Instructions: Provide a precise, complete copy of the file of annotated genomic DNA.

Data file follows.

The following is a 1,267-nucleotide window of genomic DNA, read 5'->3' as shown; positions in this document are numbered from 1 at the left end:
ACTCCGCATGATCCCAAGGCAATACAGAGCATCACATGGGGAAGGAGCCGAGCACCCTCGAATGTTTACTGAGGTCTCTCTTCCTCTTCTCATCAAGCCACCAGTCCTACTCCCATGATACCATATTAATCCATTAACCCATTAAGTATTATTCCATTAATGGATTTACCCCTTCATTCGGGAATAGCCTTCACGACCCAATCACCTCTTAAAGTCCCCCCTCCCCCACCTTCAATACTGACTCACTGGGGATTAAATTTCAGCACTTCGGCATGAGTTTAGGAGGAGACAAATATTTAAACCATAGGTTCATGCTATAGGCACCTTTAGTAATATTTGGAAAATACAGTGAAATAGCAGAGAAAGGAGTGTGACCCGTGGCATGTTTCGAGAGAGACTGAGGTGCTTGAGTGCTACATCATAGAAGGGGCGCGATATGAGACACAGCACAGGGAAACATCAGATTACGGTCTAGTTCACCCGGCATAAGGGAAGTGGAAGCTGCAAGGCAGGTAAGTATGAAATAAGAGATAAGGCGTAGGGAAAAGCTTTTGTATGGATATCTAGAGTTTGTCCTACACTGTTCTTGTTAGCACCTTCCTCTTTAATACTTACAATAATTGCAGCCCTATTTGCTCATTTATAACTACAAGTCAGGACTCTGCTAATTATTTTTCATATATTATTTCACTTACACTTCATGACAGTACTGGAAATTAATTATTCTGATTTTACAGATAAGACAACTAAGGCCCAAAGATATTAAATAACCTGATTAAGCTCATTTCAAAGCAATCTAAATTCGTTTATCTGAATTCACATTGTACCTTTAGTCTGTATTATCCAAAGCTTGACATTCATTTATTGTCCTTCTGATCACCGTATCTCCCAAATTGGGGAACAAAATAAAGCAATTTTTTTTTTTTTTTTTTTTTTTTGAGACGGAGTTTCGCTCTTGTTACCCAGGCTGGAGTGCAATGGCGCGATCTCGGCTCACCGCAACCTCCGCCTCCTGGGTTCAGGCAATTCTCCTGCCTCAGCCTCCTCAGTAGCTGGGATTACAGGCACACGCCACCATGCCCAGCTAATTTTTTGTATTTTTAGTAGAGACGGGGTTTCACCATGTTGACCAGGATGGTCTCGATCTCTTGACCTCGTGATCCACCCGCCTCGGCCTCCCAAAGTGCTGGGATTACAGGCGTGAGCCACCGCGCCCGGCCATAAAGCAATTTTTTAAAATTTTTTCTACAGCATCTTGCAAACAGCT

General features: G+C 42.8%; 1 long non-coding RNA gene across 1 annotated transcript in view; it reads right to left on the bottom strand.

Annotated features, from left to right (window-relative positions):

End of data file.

The following is a 1,267-nucleotide window of genomic DNA, read 5'->3' as shown; positions in this document are numbered from 1 at the left end:
ACTCCGCATGATCCCAAGGCAATACAGAGCATCACATGGGGAAGGAGCCGAGCACCCTCGAATGTTTACTGAGGTCTCTCTTCCTCTTCTCATCAAGCCACCAGTCCTACTCCCATGATACCATATTAATCCATTAACCCATTAAGTATTATTCCATTAATGGATTTACCCCTTCATTCGGGAATAGCCTTCACGACCCAATCACCTCTTAAAGTCCCCCCTCCCCCACCTTCAATACTGACTCACTGGGGATTAAATTTCAGCACTTCGGCATGAGTTTAGGAGGAGACAAATATTTAAACCATAGGTTCATGCTATAGGCACCTTTAGTAATATTTGGAAAATACAGTGAAATAGCAGAGAAAGGAGTGTGACCCGTGGCATGTTTCGAGAGAGACTGAGGTGCTTGAGTGCTACATCATAGAAGGGGCGCGATATGAGACACAGCACAGGGAAACATCAGATTACGGTCTAGTTCACCCGGCATAAGGGAAGTGGAAGCTGCAAGGCAGGTAAGTATGAAATAAGAGATAAGGCGTAGGGAAAAGCTTTTGTATGGATATCTAGAGTTTGTCCTACACTGTTCTTGTTAGCACCTTCCTCTTTAATACTTACAATAATTGCAGCCCTATTTGCTCATTTATAACTACAAGTCAGGACTCTGCTAATTATTTTTCATATATTATTTCACTTACACTTCATGACAGTACTGGAAATTAATTATTCTGATTTTACAGATAAGACAACTAAGGCCCAAAGATATTAAATAACCTGATTAAGCTCATTTCAAAGCAATCTAAATTCGTTTATCTGAATTCACATTGTACCTTTAGTCTGTATTATCCAAAGCTTGACATTCATTTATTGTCCTTCTGATCACCGTATCTCCCAAATTGGGGAACAAAATAAAGCAATTTTTTTTTTTTTTTTTTTTTTTTGAGACGGAGTTTCGCTCTTGTTACCCAGGCTGGAGTGCAATGGCGCGATCTCGGCTCACCGCAACCTCCGCCTCCTGGGTTCAGGCAATTCTCCTGCCTCAGCCTCCTCAGTAGCTGGGATTACAGGCACACGCCACCATGCCCAGCTAATTTTTTGTATTTTTAGTAGAGACGGGGTTTCACCATGTTGACCAGGATGGTCTCGATCTCTTGACCTCGTGATCCACCCGCCTCGGCCTCCCAAAGTGCTGGGATTACAGGCGTGAGCCACCGCGCCCGGCCATAAAGCAATTTTTTAAAATTTTTTCTACAGCATCTTGCAAACAGCT

General features: G+C 42.8%; 1 long non-coding RNA gene across 1 annotated transcript in view; it reads right to left on the bottom strand.

Annotated features, from left to right (window-relative positions):